MEXICAN AMERICAN DEMOCRATS
MEXICAN AMERICAN DEMOCRATS. Mexican American Democrats, a statewide organization of Democrats founded in 1975 to promote the interests of Mexican Americans, represented a shift away from the nationalist politics of the Raza Unida party. In 1972 Mexican Americans formed a caucus at the state Democratic convention and selected eighteen Mexican-American delegates and nine alternates to the Democratic national convention in Miami that year. They helped elect Joe Bernal to the Democratic National Committee, the first Mexican American ever to serve on that committee. In 1974 Houston city comptroller Leonel Castillo decided to run for state Democratic party chairman at a convention where 300 of 4,000 delegates (or 7 percent) were Mexican Americans. He mustered 43 percent of the vote, raising the political hopes of Hispanic Democrats and anti-Republican Anglos. Between 1974 and 1976 Mexican-American delegates to the state convention tripled, thus providing a broadening base for action. Membership is not limited to Mexican Americans.
In January 1976, Mexican American Democrats held its first state meeting in Austin. Bernal was elected temporary chairman and Rick Hernández, a MAD founder, executive director. Among the committees in 1977 were Voter Registration and Screening and Endorsement. In 1982 the constitution stipulated that the chairman and vice chairman of the organization be of the opposite sex. The purpose of the organization was "to seek full representation of Mexican Americans at all levels and in all activities of the Democratic Party, taking appropriate public stands on issues relevant to our communities; and proposing, supporting, and when necessary, opposing legislation relevant to the Mexican American community." Members selected the first permanent officers in October 1977 in Waco. Chairmen have included State Representative Matias (Matt) Garcíaqv of San Antonio (1977–79), Marc Campos of Houston (1979–81), Richard Moya of Austin (1981–83), Juan Maldonado of San Juan (1983–85), Ruben Bonilla of Corpus Christi (1985–87), Norberto Salinas of Mission (1987–89), Nora Linares of San Antonio (1989–91), and Roberto Alonzo of Dallas (1991–93).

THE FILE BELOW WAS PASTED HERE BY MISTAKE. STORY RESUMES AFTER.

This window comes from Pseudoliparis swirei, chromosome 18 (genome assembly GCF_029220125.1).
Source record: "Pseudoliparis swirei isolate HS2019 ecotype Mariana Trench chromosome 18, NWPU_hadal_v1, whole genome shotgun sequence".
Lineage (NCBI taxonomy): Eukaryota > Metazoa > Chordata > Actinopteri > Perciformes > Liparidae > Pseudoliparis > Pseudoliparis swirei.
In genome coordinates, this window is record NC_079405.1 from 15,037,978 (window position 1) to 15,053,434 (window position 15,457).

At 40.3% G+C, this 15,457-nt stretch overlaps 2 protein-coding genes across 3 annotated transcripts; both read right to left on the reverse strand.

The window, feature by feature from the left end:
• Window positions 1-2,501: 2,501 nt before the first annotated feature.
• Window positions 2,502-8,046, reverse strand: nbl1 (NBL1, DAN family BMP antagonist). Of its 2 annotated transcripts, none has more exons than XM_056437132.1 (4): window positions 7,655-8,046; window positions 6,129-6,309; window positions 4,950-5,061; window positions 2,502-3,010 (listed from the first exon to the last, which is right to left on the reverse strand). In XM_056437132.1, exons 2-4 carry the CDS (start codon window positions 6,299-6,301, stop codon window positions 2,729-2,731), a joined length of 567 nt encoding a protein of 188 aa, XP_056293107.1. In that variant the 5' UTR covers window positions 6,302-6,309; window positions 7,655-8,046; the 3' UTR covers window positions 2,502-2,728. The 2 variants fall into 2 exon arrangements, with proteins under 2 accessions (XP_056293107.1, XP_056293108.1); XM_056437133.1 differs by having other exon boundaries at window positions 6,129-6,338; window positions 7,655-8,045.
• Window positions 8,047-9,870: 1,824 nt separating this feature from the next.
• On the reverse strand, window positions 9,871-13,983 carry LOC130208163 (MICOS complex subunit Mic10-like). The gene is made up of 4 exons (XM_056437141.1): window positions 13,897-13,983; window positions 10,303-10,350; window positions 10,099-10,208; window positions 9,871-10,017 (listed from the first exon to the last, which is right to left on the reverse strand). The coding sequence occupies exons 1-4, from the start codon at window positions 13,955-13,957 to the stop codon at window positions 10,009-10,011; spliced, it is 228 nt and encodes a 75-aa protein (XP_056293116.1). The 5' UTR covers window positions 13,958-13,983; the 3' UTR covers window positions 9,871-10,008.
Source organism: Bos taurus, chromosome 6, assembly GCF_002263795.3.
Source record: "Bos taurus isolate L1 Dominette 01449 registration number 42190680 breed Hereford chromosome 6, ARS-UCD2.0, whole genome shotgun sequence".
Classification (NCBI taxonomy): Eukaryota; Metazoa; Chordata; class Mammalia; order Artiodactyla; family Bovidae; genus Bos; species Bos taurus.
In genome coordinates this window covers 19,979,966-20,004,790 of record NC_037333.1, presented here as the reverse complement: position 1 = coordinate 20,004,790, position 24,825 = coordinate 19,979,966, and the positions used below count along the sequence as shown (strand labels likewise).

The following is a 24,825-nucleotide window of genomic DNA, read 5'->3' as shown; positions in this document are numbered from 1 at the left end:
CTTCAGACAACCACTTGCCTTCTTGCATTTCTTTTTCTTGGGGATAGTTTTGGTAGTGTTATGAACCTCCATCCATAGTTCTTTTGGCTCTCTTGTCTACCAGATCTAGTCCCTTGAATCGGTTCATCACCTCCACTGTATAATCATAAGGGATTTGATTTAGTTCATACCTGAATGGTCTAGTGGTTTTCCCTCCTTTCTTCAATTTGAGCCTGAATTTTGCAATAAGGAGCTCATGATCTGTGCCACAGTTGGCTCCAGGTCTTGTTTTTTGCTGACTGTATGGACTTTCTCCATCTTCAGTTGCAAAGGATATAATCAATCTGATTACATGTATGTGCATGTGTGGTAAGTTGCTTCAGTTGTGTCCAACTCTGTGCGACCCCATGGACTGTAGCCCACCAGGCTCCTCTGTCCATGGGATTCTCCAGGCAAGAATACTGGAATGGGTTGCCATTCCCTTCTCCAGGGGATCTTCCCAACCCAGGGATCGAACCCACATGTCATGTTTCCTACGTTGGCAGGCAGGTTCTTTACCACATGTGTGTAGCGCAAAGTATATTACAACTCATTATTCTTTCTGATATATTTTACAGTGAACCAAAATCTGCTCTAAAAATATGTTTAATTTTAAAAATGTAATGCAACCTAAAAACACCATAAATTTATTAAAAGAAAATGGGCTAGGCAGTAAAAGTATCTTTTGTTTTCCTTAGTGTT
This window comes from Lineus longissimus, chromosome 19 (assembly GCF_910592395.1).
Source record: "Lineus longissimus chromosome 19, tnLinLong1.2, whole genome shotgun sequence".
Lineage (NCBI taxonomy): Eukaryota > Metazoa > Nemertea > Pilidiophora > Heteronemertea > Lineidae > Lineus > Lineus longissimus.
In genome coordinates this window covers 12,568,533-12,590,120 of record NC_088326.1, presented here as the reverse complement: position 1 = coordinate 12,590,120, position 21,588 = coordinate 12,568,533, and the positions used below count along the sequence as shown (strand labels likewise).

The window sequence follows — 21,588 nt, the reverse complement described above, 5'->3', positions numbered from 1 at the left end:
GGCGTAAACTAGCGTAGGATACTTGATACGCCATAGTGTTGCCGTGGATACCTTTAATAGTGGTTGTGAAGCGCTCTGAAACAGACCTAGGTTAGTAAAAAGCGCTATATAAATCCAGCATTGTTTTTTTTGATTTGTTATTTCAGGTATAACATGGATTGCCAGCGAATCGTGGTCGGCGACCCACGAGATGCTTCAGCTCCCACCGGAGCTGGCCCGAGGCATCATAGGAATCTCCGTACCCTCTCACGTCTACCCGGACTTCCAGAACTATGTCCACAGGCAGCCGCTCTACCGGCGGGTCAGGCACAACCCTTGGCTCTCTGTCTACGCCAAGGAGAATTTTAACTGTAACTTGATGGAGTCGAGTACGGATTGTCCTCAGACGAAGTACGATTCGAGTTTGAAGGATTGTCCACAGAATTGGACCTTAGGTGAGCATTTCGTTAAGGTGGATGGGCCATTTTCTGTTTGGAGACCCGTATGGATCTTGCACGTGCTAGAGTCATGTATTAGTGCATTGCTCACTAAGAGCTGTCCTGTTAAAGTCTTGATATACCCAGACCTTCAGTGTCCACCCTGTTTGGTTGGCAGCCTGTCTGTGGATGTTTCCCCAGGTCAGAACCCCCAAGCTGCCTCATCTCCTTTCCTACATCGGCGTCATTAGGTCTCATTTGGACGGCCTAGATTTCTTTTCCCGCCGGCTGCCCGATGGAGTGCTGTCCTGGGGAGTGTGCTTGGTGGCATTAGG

Outstanding members have included Alfonso Pérez and Mary Castillo (Houston), labor leader Pancho Medrano and Adelfa Callejo (Dallas), Minnie García and Sylvia Hernández (San Antonio), Alicia Chacon (El Paso), Judith Zaffarini (Laredo), and Margaret Gómez (Austin). At its height in the late 1970s MAD had forty-seven chapters and 6,000 members. In 1991 it had thirty-three chapters and 3,226 members. In September 1976 MAD had nine representatives on the state Democratic Executive Committee. In 1990 more than 1,000 Mexican Americans (not all MAD members) attended the state convention. MAD has pressed for state-level appointments and worked to place Hispanic staff in policy-making positions on statewide campaign staffs. It has made endorsements on the local, county, and state level and promoted Mexican-American officeholders and candidates. In 1990 MAD supported Dan Morales in his successful race for attorney general. In 1976 Jimmy Carter tried to get MAD's endorsement but could not muster the two-thirds vote needed; individual members nevertheless helped him win Texas. In 1988 MAD collaborated with twenty-nine South Texas county judges in support of Michael Dukakis. MAD's work has led to several high-level federal appointments of Mexican Americans. Carter named Leonel Castillo commissioner of the Immigration and Naturalization Service and Rick Hernández director of operations of the Small Business Administration.
MAD cooperates with the Mexican American Legislative Caucus, the Southwest Voter Registration and Education Project, and the Mexican American Legal and Defense Education Fund,qqv especially in the areas of legislation, voter registration, and redistricting. MAD opened state headquarters in Austin and Houston in May 1976. In August 1979 it opened a state office in Austin with Grace García as executive director. A meeting is held annually. MAD has published a newsletter since the 1970s.
Joe Bernal Papers, Benson Latin American Collection, University of Texas at Austin. Vertical Files, Benson Latin American Collection, University of Texas at Austin.